Global Economics

New Eco-Friendly Home for EU Ministers


A new €315 million "green" building in Brussels will host meetings among the expanded number of European Union ministers and heads of state

Starting in 2013, EU ministers and heads of state will meet in a new building with solar panels and rain-water recycling facilities, just next door to the current Brussels headquarters.

Since 1995, EU leaders, ministers and their delegations meet in a building called "Justus Lipsius", which became too small after the bloc expanded by 12 new members in 2004 and 2007.

The new edifice, the "Residence Palace", will be functional in 2013, right next door to Justus Lipsius, and takes its name from an old art-deco building that currently houses the International Press Centre. This building will be restored and make up part of the new complex. Built in the 1920, the original Residence Palace was used as headquarters of the German army during the Second World War.

The facade of the new building will be composed of a "patchwork of traditional wood-frame windows from different European countries", suggesting EU's cultural diversity, according to the project description.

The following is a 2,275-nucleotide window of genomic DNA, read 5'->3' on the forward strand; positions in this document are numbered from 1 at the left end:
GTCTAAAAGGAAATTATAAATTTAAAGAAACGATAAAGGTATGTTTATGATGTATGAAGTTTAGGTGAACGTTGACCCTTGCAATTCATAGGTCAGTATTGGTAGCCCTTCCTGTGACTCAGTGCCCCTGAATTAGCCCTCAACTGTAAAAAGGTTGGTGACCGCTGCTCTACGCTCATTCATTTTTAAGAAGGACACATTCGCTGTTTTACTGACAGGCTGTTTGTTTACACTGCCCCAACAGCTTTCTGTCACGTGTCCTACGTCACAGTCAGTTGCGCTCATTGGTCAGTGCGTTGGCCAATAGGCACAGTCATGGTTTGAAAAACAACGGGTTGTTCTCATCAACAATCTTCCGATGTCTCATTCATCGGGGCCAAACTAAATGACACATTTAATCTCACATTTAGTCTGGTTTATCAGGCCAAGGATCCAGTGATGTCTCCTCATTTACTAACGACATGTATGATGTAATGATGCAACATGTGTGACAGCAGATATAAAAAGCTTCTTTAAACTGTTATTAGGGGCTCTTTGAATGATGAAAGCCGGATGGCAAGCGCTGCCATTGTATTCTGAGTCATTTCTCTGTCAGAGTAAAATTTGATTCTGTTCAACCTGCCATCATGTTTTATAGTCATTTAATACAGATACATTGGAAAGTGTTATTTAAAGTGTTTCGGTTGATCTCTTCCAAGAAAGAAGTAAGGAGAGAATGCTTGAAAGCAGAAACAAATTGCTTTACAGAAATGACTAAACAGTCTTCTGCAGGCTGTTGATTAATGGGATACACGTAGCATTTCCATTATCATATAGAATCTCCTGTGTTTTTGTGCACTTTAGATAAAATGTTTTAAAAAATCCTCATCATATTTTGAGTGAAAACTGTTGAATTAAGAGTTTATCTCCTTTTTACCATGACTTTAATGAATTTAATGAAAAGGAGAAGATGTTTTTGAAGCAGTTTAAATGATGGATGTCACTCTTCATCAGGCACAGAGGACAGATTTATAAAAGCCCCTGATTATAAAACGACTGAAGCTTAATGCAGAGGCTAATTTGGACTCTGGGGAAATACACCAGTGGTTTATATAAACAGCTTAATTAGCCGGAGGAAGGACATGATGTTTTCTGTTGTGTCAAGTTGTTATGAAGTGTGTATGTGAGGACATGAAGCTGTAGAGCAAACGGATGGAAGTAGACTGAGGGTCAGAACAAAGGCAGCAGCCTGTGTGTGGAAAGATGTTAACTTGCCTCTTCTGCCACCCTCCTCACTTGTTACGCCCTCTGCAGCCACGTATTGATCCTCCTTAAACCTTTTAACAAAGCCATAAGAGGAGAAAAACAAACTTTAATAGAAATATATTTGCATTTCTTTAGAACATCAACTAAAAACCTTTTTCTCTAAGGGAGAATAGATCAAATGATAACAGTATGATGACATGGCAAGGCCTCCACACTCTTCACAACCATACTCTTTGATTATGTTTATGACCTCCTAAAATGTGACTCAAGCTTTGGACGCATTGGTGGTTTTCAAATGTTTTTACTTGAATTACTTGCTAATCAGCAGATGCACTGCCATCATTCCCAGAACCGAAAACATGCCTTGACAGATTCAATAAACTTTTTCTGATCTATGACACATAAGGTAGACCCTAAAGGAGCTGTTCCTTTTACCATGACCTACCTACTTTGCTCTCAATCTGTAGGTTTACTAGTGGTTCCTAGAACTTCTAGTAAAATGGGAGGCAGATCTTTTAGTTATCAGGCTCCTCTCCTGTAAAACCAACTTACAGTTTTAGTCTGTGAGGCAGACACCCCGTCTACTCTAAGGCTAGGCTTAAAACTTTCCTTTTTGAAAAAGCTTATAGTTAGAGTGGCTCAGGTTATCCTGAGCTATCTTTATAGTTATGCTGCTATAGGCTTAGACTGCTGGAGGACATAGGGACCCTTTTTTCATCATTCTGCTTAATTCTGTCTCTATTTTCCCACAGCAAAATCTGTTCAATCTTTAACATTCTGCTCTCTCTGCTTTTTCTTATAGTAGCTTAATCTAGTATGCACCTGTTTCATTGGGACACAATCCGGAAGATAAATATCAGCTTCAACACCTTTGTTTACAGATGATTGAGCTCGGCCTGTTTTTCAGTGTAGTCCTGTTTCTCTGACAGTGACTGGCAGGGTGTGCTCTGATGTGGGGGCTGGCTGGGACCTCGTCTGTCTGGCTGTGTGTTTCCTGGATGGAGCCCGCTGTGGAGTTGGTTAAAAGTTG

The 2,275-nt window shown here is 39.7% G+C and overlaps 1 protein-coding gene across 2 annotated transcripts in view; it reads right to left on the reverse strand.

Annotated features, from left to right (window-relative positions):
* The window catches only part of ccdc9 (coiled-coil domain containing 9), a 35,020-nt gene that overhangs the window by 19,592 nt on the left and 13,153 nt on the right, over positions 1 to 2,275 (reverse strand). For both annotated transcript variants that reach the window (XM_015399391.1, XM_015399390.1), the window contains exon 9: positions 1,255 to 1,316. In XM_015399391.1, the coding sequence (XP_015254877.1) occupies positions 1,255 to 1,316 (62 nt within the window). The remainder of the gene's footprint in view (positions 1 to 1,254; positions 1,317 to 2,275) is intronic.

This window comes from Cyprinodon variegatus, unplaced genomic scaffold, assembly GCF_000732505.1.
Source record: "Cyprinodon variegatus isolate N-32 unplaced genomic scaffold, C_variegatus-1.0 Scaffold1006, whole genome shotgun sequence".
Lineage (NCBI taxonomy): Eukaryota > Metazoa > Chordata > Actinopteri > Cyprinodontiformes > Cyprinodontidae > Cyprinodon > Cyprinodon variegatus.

Meeting rooms and press areas of more than 6,000 square metres will be combined in an "urn-shaped space", with each floor elliptical in shape and varying in dimension, visible at night through the cubic outer facade.

Solar panels will be installed on the roof and rain water will be recycled. The Residence Palace project will also be the first building site in Belgium to be monitored continuously by auditors with a view to being accorded a "high environmental quality" certification.

The total cost of the project is €315 million, rising from the initial estimated cost of €240 million due to the "impact of the contractual price revision", the project description says.

Within that budget, only the reconstruction work itself has been estimated at €240 million.

Under the agreement between the Belgian state and the Council, land and existing buildings are handed over to the EU institution "for the symbolic price of one euro."

The project was designed by Philippe Samyn & Partners, Studio Valle Progetttazioni and Buro Happolda, a joint venture of architects and engineers, which won the European competition in 2005.

The next step in the building process comes up in October, with the awarding of contracts for the reconstruction work of the old building.

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